Tours of the Reims champagne houses and caves generally need to be prebooked but in summer it may be worth showing up on the off chance. Those in the southern part of town near the Abbaye St-Remi tend to have the most impressive cellars – some have been carved in cathedral-esque formations from the Gallo–Roman quarries used to build the city, long before champagne was invented. This is not a comprehensive list of all the maisons in the city, but includes the most visitor-friendly. Note that the cellars can be cold, so it’s worth taking another layer of clothing. All tours are available in English and last about an hour, unless otherwise stated; typical prices range at around €10–20.

Lanson 66 rue de Courlancy (03 26 78 50 50). Worth the trip across the river because the in-depth tours take you into the factory, and demonstrate the mechanized process of champagne-making. Most days you’ll see the machines degorging the bottles, as well as labelling and filling them in preparation for the second fermentation. Closed Aug.

G.H.Martel & Co 17 rue des Créneaux, near the Basilique St-Remi (03 26 82 70 67). This a good-value tour with a dégustation of three champagnes as well as a film show and guided visit taking in the old equipment.

Mumm 34 rue du Champ-de-Mars (03 26 49 59 70). Known for its red-slashed Cordon Rouge label, Mumm’s un-French-sounding name is the legacy of its founders, German winemakers from the Rhine Valley who established the business in 1827. The guided tour includes a short film, and ends with a glass of either Cordon Rouge, the sweeter Cordon Vert, or the Extra Dry.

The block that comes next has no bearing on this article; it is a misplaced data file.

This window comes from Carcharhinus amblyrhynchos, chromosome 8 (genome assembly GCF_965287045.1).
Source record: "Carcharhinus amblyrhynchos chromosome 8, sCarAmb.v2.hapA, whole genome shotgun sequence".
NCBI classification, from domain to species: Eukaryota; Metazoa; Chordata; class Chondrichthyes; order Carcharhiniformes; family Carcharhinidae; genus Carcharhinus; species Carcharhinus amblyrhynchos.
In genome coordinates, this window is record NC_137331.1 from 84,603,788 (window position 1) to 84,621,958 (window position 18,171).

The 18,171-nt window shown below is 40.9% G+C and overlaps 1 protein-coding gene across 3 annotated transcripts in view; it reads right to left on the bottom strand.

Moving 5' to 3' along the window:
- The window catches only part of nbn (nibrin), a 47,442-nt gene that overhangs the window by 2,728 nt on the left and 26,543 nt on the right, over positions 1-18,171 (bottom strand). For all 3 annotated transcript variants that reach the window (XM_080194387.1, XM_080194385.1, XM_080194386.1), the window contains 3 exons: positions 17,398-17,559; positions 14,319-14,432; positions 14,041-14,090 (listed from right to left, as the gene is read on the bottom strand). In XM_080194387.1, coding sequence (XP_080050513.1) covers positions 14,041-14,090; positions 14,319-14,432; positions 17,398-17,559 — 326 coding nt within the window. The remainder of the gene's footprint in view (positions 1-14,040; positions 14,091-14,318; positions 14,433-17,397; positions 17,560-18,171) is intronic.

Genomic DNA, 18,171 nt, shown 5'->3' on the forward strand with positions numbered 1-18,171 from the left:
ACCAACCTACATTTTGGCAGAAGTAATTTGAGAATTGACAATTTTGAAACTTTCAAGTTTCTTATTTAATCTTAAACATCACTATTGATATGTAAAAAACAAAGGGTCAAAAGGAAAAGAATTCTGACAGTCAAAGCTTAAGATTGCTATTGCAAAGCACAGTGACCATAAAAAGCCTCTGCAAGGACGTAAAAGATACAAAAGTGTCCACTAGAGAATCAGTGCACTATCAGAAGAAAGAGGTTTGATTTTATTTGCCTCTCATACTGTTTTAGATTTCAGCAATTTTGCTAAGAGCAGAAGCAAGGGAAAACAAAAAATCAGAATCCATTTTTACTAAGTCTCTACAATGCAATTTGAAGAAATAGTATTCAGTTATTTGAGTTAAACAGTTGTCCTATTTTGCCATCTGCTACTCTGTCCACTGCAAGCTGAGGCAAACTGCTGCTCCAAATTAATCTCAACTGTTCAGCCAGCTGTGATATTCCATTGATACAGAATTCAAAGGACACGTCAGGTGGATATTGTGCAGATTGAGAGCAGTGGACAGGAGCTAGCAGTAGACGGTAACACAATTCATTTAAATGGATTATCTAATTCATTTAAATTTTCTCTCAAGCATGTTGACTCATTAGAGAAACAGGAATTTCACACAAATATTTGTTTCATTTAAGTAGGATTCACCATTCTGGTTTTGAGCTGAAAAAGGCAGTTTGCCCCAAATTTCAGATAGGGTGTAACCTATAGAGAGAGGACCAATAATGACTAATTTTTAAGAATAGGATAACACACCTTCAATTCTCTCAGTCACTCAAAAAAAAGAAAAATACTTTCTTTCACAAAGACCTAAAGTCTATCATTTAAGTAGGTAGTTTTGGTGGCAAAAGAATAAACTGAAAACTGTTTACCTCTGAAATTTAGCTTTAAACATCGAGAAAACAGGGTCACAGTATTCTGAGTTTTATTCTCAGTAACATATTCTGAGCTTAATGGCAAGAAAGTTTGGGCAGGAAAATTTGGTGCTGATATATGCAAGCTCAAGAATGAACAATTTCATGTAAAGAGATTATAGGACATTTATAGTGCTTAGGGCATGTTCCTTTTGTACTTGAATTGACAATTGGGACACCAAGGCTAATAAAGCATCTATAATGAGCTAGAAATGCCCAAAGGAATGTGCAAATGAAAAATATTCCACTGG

Pommery 5 place du Général-Gouraud (03 26 61 62 55). The creator of the cute one-eighth size “Pop” bottles has excavated Roman quarries for its cellars – it claims to have been the first maison to do so. Take a train for part of the tour.

Ruinart 4 rue des Crayères (03 26 77 51 51). The fanciest of the champagne producers, housed in a swanky mansion was founded in 1729. The 45-minute tour is followed by a tasting of two prestige cuvées.

Taittinger 9 place St-Niçaise (03 26 85 45 35). Starts with a film show before a guided stroll through the ancient cellars, some of which have doodles and carvings added by more recent workers; there are also statues of St Vincent and St Jean, patron saints respectively of vignerons and cellar hands.

Veuve Clicquot-Ponsardin 1 place des Droits-de-l’Homme (03 26 89 53 90). In 1805 the widowed Mme Clicquot not only took over her husband’s business – veuve means “widow” in French – but also later bequeathed it to her business manager rather than to her children. The maison is one of the least pompous, and its caves some of the most spectacular, sited in ancient Gallo-Roman quarries.

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